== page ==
In August 1913, a writer described the opening of the $2 million Trumbull Steel Co. south of downtown Warren as “a very important change in the whole character of this city.”
The new mill – which in 1929 would become Republic Steel, then decades later WCI, then several other companies – occupied 70 acres along the banks of the Mahoning River.
Today, the mill occupies about 1,100 acres, but it doesn’t produce steel anymore — and less and less of the mill is there every day as demolition of millions of square feet of factory buildings progresses.
The current owner, BDM Warren Steel Holdings, bought the mill in August 2012 out of bankruptcy for $17 million and attempted to find a new operator. But a year later, BDM filed paperwork describing the demolition of nearly all of the complex.
The mill last operated as RG Steel, but it started to lay off its workforce in June 2012, the same month it filed for bankruptcy. It had about 1,200 employees.
By the end of 2015, most of the mill will be gone, according to a time line that BDM gave to Howland Township officials. It estimates that demolition completion will be at the end of August 2016.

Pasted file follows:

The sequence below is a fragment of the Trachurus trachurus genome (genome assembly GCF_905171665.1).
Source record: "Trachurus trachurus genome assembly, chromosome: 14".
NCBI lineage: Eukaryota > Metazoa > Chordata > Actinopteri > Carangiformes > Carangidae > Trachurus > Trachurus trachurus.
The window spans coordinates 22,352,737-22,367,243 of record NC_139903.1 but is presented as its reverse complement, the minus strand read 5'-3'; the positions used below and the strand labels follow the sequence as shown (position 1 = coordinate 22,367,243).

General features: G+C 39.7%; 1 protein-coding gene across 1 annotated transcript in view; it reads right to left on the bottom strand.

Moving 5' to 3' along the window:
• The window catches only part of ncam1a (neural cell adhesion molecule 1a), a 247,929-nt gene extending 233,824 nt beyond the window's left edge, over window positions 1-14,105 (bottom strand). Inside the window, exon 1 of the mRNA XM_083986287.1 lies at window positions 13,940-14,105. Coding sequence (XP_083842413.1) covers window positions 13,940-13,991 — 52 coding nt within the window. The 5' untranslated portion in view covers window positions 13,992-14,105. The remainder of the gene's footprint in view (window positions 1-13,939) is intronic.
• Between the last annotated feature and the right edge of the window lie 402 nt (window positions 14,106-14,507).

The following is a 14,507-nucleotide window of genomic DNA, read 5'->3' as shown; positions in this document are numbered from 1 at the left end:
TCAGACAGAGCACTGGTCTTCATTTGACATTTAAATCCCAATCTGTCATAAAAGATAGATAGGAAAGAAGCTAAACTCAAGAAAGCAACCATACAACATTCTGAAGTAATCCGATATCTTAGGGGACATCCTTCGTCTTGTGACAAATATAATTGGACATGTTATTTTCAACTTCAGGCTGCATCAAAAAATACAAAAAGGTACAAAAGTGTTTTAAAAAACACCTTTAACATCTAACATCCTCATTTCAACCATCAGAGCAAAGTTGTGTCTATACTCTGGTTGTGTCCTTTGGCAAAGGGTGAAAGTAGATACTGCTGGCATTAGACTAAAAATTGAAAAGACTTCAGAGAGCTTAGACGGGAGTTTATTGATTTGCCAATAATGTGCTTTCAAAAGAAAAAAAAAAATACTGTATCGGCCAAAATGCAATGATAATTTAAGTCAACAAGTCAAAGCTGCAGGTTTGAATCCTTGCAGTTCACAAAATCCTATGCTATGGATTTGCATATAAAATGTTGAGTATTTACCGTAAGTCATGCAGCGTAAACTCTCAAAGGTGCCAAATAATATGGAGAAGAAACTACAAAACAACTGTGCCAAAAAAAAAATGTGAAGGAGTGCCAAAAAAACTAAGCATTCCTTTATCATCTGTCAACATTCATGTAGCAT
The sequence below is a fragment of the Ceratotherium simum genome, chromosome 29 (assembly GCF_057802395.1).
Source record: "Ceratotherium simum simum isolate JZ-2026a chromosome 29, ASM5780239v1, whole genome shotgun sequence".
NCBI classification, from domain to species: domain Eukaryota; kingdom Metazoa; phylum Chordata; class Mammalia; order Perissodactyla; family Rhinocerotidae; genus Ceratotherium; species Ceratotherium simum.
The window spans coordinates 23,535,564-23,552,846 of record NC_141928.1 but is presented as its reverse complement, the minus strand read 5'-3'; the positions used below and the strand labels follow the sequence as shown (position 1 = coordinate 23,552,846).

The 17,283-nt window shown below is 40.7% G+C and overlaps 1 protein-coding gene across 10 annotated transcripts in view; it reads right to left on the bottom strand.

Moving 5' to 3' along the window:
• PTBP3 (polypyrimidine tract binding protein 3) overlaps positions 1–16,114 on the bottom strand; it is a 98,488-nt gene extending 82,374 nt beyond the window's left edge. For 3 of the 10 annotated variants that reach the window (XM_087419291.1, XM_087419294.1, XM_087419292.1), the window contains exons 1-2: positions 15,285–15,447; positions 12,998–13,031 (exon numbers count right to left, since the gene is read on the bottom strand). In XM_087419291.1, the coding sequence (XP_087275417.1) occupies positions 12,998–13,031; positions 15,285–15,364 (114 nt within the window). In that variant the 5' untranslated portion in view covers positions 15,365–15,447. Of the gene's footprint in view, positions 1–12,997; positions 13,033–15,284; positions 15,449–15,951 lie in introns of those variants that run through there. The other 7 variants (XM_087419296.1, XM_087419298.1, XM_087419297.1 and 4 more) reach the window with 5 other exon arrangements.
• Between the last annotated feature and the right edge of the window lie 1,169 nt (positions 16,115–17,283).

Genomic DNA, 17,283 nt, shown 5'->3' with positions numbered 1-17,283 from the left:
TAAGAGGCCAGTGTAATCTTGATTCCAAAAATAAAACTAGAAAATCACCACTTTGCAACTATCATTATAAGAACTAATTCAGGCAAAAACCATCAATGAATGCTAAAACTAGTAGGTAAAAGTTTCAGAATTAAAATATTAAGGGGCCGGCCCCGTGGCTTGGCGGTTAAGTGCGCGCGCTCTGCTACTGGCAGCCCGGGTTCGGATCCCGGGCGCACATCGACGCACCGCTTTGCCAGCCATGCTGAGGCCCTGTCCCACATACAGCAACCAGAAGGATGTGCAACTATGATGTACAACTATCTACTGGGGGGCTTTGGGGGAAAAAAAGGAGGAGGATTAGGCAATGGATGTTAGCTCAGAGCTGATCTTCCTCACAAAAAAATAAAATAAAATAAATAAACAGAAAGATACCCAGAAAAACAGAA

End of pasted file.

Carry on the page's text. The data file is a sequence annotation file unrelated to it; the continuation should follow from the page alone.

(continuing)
That blast furnace — described in the 1950s as one of the largest in the world — has the distinction of being the last blast furnace in the Mahoning Valley, where there once were scores of them.
The BDM time line doesn’t mention the demolition of the blast furnace.
The size of the facility alone is enough to make people understand what an important force the mill has been over the decades: It occupies almost 1 square mile each of Howland and Warren townships — or about 4 percent of the land mass of each township. One small corner of the mill is within the Warren city limits.
The city of Warren made money by selling millions of gallons of water to the mill every day and processing the plant’s wastewater, and the community benefitted from the 5,000 jobs it used to have. In 1964, the payroll was $41 million.
Debbie Murphy of Vienna, who worked at the blast furnace for 16 years, said the mill also was important to the families who relied on it for their livelihood.
Read more about the importance of this facility to Valley residents in Sunday's Vindicator or on Vindy.com.